There are various ways in which each tube is different
There are various ways in which each tube is different

The differences between G (gastrostomy) tube and J (jejunostomy) tube are:

1. Site of placement:

G-tube: A G-tube is a small, flexible tube inserted in the stomach via a small cut on the abdomen.

J-tube: A J-tube is a small, flexible tube inserted into the second/middle part of the small bowel (the jejunum).

2. Uses:

G-tube: 

  • To provide medications and nutrition
  • To release stomach gases
  • For gastric drainage

J-tube: It is used to provide medications and nutrition.

3. Method of placement: 

G-tube: It can be placed through an endoscope, laparoscope, or by an open abdomen surgery.

J-tube: It can be placed endoscopically, laparoscopically, or via a gastric bypass procedure.

4. Changing of the tube:

G-tube: Most of the G-tubes can be changed at home. 

J-tube: For most of the J-tubes, changing at home is not possible.

5. Patient selection criteria

G-tube: The G-tubes are best suited for patients with difficulty in swallowing because of:

  • esophageal atresia (abnormal narrowing of the food pipe)
  • stroke 
  • tracheoesophageal fistula (abnormal communication between the food pipe and windpipe)

J-tube: It is appropriate for patients with:

  • chronic vomiting
  • low stomach motility
  • high risk for aspiration

5. Feeding speed

G-tube: Feeding is faster because the stomach has an expandable area and fundus (upper curved part of the stomach).

J-tube: It requires slow continuous feeding with a pump.

Are PEG tubes and J tubes the same?

A percutaneous endoscopic gastrostomy (PEG) tube is a soft, plastic tube placed in the stomach through the skin (percutaneously) with the help of an endoscope. The J tube (jejunostomy tube), on the other hand, is a soft, plastic tube placed through the skin of the abdomen into the mid-section of the small intestine (the jejunum). The endoscopic approach to place a J tube is similar to the one used for the PEG tube. The difference is that the doctor uses a longer endoscope to enter into the small bowel for J tube placement. 

How should I care for my percutaneous gastrostomy/jejunostomy tube at home?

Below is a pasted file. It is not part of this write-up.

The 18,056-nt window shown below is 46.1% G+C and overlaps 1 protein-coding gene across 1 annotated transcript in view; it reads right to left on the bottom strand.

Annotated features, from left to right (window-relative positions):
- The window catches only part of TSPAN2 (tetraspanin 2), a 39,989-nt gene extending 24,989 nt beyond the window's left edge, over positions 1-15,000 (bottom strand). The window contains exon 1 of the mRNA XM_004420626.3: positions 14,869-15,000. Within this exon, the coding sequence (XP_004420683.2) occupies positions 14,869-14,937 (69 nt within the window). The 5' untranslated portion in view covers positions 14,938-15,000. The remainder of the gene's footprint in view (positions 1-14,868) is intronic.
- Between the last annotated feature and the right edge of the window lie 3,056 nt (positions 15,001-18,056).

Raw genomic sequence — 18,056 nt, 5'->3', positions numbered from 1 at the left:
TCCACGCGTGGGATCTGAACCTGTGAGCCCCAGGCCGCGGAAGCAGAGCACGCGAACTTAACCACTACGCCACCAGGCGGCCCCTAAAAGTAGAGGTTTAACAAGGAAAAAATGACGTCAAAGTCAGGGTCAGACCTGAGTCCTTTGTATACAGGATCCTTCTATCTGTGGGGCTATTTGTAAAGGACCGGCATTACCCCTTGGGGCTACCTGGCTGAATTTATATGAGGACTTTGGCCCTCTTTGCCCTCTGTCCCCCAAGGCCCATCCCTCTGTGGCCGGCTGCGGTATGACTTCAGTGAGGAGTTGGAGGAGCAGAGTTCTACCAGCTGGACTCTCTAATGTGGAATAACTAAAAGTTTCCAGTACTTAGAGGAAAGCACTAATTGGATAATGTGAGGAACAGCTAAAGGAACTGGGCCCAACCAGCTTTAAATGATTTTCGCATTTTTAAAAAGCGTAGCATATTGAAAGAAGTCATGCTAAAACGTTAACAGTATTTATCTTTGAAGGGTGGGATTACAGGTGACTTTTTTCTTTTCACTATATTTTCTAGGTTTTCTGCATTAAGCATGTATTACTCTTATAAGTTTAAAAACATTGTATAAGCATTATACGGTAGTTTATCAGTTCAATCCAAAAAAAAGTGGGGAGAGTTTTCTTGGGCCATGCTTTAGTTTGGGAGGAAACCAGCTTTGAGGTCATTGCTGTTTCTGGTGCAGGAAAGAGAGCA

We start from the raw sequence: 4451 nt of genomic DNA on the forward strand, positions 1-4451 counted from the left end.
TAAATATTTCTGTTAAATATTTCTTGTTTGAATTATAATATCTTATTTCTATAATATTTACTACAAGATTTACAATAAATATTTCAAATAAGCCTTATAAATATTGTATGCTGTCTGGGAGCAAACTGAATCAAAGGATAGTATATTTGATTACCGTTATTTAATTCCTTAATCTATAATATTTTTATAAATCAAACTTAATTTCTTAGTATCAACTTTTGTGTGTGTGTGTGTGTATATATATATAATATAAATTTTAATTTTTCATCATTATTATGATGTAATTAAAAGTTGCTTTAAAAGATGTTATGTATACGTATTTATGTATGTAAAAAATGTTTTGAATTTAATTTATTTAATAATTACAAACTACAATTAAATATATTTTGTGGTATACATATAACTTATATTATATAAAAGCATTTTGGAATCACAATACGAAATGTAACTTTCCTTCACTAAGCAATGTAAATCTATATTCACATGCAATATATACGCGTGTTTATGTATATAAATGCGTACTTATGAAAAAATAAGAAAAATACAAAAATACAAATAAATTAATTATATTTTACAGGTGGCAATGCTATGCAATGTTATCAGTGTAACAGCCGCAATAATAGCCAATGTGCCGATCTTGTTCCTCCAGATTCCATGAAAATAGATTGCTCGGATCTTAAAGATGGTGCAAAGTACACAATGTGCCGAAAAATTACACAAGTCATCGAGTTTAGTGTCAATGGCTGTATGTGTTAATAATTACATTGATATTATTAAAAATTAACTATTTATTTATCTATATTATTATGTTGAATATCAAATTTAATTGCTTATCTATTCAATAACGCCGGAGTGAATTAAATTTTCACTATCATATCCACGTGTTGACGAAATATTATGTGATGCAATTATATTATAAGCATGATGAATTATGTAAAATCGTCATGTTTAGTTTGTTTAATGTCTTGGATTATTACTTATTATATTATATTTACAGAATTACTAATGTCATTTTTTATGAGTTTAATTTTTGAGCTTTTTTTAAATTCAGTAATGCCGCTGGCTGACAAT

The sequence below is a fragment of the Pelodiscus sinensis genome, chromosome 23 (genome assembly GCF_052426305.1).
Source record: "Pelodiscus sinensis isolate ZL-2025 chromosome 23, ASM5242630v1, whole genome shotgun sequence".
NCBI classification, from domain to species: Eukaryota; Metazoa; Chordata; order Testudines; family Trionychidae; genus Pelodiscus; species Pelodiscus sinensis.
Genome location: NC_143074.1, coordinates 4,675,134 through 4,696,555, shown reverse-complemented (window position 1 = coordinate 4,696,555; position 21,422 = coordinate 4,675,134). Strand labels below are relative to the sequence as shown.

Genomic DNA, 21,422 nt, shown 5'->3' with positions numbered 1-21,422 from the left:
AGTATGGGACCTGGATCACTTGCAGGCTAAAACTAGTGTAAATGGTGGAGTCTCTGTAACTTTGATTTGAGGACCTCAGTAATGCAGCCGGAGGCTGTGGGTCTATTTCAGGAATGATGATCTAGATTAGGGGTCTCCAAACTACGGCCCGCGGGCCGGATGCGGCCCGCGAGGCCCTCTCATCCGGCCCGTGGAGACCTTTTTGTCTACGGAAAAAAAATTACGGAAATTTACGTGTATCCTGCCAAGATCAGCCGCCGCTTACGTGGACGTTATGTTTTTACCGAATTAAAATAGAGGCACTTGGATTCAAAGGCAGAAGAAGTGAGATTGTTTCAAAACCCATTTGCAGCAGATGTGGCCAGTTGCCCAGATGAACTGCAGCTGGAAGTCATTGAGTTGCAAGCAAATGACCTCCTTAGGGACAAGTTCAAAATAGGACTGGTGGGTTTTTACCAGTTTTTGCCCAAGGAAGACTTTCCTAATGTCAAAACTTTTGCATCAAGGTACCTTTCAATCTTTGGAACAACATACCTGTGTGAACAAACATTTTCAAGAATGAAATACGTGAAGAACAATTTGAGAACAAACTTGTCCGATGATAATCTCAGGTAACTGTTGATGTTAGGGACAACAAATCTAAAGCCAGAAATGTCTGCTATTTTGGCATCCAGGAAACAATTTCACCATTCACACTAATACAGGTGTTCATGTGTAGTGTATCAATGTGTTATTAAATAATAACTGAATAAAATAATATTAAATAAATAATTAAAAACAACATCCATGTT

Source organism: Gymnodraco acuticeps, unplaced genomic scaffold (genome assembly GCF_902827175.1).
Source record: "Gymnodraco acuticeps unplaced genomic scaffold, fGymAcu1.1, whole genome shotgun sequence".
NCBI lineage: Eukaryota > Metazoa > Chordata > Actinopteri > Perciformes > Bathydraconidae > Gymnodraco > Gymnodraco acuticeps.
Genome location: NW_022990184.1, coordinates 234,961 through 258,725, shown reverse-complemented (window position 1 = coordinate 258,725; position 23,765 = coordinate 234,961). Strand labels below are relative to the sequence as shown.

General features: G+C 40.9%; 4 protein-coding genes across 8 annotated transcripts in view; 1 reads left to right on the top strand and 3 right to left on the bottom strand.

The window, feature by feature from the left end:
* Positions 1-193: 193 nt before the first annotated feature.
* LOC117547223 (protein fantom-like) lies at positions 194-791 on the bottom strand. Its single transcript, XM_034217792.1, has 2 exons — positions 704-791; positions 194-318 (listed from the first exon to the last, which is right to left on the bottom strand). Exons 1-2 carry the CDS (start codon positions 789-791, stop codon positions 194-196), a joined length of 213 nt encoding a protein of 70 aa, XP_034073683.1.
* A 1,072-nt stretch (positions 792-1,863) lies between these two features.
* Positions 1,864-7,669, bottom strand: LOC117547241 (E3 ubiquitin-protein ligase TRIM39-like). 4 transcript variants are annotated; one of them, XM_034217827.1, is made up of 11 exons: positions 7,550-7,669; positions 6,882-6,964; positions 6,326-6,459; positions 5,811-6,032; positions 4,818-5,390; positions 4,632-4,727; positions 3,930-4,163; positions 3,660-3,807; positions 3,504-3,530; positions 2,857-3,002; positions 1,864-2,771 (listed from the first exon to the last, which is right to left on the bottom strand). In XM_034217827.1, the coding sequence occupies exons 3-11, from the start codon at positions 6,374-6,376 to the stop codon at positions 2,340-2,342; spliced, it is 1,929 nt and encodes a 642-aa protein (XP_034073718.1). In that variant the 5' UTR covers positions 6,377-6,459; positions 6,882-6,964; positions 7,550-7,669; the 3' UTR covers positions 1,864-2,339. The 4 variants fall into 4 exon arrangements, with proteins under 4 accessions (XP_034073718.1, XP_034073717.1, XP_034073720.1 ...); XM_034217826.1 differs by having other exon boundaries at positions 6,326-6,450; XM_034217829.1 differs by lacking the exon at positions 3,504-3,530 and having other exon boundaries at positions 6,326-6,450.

You must learn to take good care of the skin around the tube to avoid getting an infection or skin irritation. Your doctor/nurse will teach you how to change the dressing around the tube every day.

  • Keep the tube protected by taping it to the skin.
  • Keep the skin clean and dry; you will need to change the bandages once a day or more if the area becomes wet or dirty. To keep the skin clean:
  1. Wash your hands well with soap and water.
  2. Remove dressings or bandages on the skin. Throw away the bandages/dressings in a plastic bag.
  3. Look for any redness, odor, pain, pus, or swelling on the skin.
  4. Make sure the stitches are in place.
  5. Clean the skin around the tube one to three times a day using a clean towel and mild soap and water. Gently try to remove any discharge or crusting on the skin and tube. 
  6. Pat dry the skin well with a clean towel.
  7. Place a small piece of gauze under the disc around the tube if there is discharge.
  8. Do not rotate the tube.
  9. Place the new bandages or gauze around the tube and tape it securely to the abdomen. 
  10. Never use creams, powders, or sprays near the site unless your nurse or doctor advises you to do so.
  11. Flush the tube with a syringe and warm water as instructed by your nurse/doctor. The syringe may be reused after rinsing and drying. 

You must inform your doctor if:

  • The tube gets pulled out.
  • The stitches come off.
  • There is redness, swelling, odor, or pus at the tube site.
  • There is bleeding around the tube.
  • There is leaking around the tube.
  • There is excessive scarring or skin growth around the tube.
  • You have vomiting episodes.
  • Your stomach is bloated.

QUESTION

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Medically Reviewed on 8/19/2020
References
https://emedicine.medscape.com/article/1821257-technique#c4

https://medlineplus.gov/ency/patientinstructions/000181.htm